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Today's Stichomancy for Colin Powell

The first excerpt represents the past or something you must release, and is drawn from Life in the Iron-Mills by Rebecca Davis:

'xample's sake. These mill-hands are gettin' onbearable. When the sentence was read, he just looked up, and said the money was his by rights, and that all the world had gone wrong. That night, after the trial, a gentleman came to see him here, name of Mitchell,--him as he stole from. Talked to him for an hour. Thought he came for curiosity, like. After he was gone, thought Wolfe was remarkable quiet, and went into his cell. Found him very low; bed all bloody. Doctor said he had been bleeding at the lungs. He was as weak as a cat; yet if ye'll b'lieve me, he tried to get a-past me and get out. I just carried him like a baby, and threw him on the pallet. Three days after, he tried


Life in the Iron-Mills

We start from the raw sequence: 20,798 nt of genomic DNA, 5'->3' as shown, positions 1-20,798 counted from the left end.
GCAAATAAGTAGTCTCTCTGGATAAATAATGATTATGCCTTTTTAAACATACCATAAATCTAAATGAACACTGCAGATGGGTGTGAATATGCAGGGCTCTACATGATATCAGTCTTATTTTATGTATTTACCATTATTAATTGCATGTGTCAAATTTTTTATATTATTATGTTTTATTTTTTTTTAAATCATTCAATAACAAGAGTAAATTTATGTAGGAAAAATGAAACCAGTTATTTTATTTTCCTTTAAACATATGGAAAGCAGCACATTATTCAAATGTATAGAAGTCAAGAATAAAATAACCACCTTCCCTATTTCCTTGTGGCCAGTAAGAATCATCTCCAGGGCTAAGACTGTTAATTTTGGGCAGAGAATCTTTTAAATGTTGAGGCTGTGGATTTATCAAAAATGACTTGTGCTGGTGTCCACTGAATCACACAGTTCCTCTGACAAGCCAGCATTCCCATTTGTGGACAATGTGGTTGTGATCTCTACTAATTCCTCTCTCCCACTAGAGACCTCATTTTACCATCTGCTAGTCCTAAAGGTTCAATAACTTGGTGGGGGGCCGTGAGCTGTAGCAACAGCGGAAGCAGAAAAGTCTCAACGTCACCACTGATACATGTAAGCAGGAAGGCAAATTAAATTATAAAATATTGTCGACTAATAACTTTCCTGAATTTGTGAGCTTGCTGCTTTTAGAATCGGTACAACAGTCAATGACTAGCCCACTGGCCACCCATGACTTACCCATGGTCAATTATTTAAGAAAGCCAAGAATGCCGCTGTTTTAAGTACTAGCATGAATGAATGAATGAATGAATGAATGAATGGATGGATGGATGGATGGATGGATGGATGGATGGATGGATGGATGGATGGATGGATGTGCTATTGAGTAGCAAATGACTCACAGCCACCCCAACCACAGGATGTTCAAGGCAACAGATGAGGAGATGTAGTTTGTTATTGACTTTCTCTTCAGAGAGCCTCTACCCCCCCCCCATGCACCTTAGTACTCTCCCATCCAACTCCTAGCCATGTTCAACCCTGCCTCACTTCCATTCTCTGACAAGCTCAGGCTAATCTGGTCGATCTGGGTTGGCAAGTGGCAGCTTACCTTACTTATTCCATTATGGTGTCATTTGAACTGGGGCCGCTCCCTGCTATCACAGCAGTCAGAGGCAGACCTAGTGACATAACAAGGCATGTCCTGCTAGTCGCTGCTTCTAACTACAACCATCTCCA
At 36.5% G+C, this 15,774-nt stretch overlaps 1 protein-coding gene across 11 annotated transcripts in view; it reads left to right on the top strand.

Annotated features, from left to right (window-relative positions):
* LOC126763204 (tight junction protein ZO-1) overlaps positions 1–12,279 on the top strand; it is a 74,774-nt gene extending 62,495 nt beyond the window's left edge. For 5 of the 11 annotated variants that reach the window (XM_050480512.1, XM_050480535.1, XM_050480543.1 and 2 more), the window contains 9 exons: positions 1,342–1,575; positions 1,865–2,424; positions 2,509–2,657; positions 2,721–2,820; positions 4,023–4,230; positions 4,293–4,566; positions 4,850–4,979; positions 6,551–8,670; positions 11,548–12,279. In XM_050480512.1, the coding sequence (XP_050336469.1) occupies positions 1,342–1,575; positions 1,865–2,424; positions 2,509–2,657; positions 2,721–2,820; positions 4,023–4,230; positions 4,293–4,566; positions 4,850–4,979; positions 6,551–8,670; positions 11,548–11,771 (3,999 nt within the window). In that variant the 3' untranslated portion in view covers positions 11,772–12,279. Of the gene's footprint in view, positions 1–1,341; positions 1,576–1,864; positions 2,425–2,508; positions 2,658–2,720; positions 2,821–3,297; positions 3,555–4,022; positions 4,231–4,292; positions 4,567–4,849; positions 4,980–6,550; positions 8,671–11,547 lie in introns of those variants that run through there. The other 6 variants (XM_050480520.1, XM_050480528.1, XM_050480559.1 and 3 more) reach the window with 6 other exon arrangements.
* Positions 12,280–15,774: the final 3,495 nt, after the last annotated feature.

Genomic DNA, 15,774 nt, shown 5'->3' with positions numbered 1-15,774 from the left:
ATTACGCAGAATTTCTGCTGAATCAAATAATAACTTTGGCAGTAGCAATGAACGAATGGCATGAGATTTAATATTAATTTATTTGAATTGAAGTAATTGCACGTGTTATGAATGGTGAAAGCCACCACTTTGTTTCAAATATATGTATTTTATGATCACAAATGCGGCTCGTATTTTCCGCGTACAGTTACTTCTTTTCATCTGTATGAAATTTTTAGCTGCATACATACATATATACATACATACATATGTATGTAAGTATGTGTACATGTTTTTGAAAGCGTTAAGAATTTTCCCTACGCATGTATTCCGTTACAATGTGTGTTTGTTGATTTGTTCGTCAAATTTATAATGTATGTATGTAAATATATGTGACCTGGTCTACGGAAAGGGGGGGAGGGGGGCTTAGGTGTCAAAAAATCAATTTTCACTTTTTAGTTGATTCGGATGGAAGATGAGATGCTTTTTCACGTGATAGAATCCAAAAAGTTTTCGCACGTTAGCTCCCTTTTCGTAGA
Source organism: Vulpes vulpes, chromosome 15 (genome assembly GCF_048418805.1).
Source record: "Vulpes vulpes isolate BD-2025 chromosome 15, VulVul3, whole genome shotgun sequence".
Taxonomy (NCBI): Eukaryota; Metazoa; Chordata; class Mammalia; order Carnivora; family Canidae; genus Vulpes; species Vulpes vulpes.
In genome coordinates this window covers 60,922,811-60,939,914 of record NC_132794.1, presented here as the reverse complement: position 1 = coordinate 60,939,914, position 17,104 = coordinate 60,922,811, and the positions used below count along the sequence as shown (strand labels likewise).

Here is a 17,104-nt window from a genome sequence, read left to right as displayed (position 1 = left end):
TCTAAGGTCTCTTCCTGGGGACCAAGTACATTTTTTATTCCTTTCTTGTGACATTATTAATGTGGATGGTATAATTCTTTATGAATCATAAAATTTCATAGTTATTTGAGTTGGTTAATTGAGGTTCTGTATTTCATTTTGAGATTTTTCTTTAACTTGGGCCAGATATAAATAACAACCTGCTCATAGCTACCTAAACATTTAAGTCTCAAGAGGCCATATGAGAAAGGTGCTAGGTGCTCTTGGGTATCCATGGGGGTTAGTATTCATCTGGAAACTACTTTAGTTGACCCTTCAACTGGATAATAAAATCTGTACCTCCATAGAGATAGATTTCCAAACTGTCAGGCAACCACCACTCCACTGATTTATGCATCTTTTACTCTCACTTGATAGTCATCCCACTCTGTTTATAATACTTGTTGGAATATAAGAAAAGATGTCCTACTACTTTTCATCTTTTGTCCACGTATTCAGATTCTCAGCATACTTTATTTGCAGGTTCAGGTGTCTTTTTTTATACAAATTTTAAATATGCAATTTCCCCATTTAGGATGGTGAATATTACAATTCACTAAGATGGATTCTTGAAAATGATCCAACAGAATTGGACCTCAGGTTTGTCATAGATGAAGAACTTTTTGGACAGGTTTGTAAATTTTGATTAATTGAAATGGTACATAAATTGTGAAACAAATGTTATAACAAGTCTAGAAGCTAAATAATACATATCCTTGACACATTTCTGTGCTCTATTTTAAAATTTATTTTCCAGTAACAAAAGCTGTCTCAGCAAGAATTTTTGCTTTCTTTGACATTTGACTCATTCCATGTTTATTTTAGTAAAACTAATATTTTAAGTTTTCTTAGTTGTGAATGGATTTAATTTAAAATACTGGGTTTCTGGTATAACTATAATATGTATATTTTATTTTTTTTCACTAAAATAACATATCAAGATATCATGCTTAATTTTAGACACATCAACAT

The second excerpt represents the present or the deciding factor of the moment, and is drawn from Christ in Flanders by Honore de Balzac:

The light died out. Again I faced the young girl. Gradually she slipped into the dreary sheath, into the ragged cere-cloths, and became an aged woman again. Her familiar brought her a little dust, and she stirred it into the ashes of her chafing-dish, for the weather was cold and stormy; and then he lighted for her, whose palaces had been lit with thousands of wax-tapers, a little cresset, that she might see to read her prayers through the hours of night.

"There is no faith left in the earth! . . ." she said.

In such a perilous plight did I behold the fairest and the greatest, the truest and most life-giving of all Powers.

"Wake up, sir, the doors are just about to be shut," said a hoarse

The third excerpt represents the future or something you must embrace, and is drawn from The Man that Corrupted Hadleyburg by Mark Twain:

his grip till he could get to the stove; but he was human, he was a cashier, and he stopped a moment to make sure of the signature. Then he came near to fainting.

"Fan me, Mary, fan me! They are the same as gold!"

"Oh, how lovely, Edward! Why?"

"Signed by Harkness. What can the mystery of that be, Mary?"

"Edward, do you think--"

"Look here--look at this! Fifteen--fifteen--fifteen--thirty-four. Thirty-eight thousand five hundred! Mary, the sack isn't worth twelve dollars, and Harkness--apparently--has paid about par for it."


The Man that Corrupted Hadleyburg